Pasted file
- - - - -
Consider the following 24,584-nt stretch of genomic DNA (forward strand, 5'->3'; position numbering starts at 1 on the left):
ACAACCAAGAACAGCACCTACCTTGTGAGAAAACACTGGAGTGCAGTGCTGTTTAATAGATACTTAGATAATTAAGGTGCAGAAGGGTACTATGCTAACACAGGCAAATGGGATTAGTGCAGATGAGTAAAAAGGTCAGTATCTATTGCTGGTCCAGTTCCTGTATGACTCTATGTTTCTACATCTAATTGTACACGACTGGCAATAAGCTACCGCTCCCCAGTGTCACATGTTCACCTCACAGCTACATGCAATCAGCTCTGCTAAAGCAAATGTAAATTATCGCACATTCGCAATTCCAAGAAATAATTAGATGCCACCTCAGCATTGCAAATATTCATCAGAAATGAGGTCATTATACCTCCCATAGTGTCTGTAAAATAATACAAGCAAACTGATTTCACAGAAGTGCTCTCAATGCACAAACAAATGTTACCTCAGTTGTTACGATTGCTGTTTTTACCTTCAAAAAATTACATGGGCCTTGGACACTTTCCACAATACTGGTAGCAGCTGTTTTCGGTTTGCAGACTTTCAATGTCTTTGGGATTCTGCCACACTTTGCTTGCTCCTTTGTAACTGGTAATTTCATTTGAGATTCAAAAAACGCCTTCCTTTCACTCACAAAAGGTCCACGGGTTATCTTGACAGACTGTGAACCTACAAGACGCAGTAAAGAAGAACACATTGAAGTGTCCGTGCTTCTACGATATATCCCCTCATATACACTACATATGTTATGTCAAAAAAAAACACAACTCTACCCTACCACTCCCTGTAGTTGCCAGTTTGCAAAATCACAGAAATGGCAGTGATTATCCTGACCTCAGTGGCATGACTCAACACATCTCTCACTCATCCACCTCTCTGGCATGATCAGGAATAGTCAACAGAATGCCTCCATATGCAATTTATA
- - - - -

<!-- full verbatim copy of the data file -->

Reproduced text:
Consider the following 24,584-nt stretch of genomic DNA (forward strand, 5'->3'; position numbering starts at 1 on the left):
ACAACCAAGAACAGCACCTACCTTGTGAGAAAACACTGGAGTGCAGTGCTGTTTAATAGATACTTAGATAATTAAGGTGCAGAAGGGTACTATGCTAACACAGGCAAATGGGATTAGTGCAGATGAGTAAAAAGGTCAGTATCTATTGCTGGTCCAGTTCCTGTATGACTCTATGTTTCTACATCTAATTGTACACGACTGGCAATAAGCTACCGCTCCCCAGTGTCACATGTTCACCTCACAGCTACATGCAATCAGCTCTGCTAAAGCAAATGTAAATTATCGCACATTCGCAATTCCAAGAAATAATTAGATGCCACCTCAGCATTGCAAATATTCATCAGAAATGAGGTCATTATACCTCCCATAGTGTCTGTAAAATAATACAAGCAAACTGATTTCACAGAAGTGCTCTCAATGCACAAACAAATGTTACCTCAGTTGTTACGATTGCTGTTTTTACCTTCAAAAAATTACATGGGCCTTGGACACTTTCCACAATACTGGTAGCAGCTGTTTTCGGTTTGCAGACTTTCAATGTCTTTGGGATTCTGCCACACTTTGCTTGCTCCTTTGTAACTGGTAATTTCATTTGAGATTCAAAAAACGCCTTCCTTTCACTCACAAAAGGTCCACGGGTTATCTTGACAGACTGTGAACCTACAAGACGCAGTAAAGAAGAACACATTGAAGTGTCCGTGCTTCTACGATATATCCCCTCATATACACTACATATGTTATGTCAAAAAAAAACACAACTCTACCCTACCACTCCCTGTAGTTGCCAGTTTGCAAAATCACAGAAATGGCAGTGATTATCCTGACCTCAGTGGCATGACTCAACACATCTCTCACTCATCCACCTCTCTGGCATGATCAGGAATAGTCAACAGAATGCCTCCATATGCAATTTATA